Two-thirds of Toronto parents ‘certain or somewhat likely’ to get young kids vaccinated against COVID-19, survey says
Over a third of Toronto parents believe they’d be “certain or somewhat likely” to do their kids’ vaccinations, according to a new survey.
Just over two-thirds of the 2,000 adults polled said they’re either “certain” or “somewhat likely” to get their kids’ doses of measles, mumps and rubella (MMR) — the same vaccines that protect against diseases that have become pandemics in recent years, including COVID-19.
Overall, the vaccine-preventable diseases are more likely to see parents opt out of getting their children immunized than those that have fewer complications, the survey finds.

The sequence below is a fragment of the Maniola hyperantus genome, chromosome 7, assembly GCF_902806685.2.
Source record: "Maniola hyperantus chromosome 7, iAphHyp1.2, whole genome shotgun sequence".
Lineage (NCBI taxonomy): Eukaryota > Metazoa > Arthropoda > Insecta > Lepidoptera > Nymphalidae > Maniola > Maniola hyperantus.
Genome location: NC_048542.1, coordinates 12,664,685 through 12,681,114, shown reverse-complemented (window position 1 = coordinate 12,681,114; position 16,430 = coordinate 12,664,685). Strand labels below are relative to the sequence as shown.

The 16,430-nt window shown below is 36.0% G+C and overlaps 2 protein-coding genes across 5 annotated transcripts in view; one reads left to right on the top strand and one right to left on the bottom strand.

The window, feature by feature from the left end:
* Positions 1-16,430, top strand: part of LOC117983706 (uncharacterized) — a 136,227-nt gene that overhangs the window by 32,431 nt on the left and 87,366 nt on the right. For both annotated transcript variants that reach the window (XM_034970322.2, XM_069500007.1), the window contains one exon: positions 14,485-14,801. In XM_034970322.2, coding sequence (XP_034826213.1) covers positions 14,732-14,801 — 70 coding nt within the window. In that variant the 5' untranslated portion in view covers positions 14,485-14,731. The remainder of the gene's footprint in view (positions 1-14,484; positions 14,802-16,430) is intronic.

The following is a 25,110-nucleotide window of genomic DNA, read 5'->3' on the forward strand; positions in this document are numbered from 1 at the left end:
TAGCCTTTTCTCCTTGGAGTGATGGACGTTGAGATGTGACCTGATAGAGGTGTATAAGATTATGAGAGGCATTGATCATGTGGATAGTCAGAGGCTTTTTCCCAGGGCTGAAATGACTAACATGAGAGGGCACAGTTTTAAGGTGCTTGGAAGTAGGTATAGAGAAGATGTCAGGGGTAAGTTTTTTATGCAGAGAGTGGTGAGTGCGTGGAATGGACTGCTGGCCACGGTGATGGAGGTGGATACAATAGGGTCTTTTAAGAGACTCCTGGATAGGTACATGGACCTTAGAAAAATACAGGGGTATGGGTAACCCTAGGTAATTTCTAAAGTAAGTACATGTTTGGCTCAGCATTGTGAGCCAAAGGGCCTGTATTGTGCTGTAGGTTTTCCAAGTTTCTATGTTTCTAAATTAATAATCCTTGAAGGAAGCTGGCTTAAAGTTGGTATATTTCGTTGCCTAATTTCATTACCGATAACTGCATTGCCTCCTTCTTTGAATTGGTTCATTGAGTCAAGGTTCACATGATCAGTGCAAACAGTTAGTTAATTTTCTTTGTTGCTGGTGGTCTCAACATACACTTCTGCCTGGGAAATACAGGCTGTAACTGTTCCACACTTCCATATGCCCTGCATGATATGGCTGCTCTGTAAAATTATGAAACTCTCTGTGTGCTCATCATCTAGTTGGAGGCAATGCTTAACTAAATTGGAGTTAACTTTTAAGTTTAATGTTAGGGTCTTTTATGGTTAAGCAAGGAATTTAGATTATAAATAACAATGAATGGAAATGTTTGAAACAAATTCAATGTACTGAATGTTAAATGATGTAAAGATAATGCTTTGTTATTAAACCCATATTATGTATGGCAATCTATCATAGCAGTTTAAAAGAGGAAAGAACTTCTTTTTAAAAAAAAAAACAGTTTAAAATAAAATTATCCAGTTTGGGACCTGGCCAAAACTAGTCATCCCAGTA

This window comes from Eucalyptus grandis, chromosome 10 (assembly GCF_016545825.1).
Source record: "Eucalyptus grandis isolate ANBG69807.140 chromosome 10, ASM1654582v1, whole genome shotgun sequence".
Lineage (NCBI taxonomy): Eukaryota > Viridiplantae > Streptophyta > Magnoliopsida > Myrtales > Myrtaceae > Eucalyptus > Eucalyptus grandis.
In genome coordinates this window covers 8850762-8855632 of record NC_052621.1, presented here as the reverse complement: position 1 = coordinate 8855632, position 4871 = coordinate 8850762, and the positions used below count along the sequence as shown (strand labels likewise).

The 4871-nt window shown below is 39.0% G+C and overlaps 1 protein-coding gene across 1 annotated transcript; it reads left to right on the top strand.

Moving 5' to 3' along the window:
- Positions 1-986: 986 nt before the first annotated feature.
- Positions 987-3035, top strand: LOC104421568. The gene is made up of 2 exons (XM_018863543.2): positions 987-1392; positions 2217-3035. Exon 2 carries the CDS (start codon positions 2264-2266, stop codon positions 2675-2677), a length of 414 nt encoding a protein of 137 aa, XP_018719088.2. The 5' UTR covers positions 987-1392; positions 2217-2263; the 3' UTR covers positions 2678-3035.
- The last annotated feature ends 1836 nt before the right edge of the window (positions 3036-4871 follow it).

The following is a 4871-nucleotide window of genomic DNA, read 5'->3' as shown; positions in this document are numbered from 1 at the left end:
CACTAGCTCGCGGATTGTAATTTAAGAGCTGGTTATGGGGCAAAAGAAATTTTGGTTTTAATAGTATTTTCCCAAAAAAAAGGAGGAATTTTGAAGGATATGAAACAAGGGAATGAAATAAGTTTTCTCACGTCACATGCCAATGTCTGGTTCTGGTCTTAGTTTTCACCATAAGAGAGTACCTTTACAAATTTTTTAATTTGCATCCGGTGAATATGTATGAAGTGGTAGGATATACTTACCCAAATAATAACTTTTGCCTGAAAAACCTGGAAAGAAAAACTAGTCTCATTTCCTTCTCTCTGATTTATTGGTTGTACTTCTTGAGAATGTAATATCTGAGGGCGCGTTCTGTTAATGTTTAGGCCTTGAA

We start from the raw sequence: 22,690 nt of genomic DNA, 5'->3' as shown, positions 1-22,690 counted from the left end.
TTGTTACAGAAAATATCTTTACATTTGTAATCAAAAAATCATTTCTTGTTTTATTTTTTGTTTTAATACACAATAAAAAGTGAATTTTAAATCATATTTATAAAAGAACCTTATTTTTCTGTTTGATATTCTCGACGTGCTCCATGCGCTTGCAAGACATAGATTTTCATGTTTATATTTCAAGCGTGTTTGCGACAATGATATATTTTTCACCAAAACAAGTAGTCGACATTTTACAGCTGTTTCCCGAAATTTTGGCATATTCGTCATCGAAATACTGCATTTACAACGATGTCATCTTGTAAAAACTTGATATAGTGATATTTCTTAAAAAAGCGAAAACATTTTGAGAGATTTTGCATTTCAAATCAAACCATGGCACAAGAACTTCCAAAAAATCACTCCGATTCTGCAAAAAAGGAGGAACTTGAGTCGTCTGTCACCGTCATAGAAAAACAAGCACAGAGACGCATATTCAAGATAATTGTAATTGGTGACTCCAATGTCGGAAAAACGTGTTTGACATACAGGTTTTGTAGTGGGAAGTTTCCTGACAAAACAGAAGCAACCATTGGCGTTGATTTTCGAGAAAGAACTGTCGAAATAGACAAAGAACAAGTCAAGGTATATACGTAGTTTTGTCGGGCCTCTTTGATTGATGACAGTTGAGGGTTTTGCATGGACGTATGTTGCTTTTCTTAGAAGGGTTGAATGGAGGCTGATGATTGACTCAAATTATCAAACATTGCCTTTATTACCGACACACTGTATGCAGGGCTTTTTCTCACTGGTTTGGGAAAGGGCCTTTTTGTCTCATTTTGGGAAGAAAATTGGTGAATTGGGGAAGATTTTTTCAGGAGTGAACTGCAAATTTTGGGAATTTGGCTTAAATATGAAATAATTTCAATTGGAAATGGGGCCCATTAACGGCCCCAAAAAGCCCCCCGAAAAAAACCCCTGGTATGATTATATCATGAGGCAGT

“There’s an assumption that parents, and particularly mothers, have the right to prevent their kids from getting vaccines,” said the creator, who asked that only her last name be disclosed. “The fact is, though, there’s a science to show that vaccinations are very beneficial and they even save lives — some of the vaccines we know are lifesaving.”
While the majority said they were “somewhat likely” or “certain” to get their kids vaccinated against the three vaccines, a whopping 42 per cent said they were “certain” to do so, with just 11 per cent “somewhat likely” to do so.
Those who said they were more inclined to vaccinate their kids include 44 per cent of those in Toronto’s north, 40 per cent in the west side, and 39 per cent in Scarborough.
The survey of 1,000 adults is part of the Toronto Public Health’s COVID-19 Immunization Survey.
According to Dr. David Carpenter,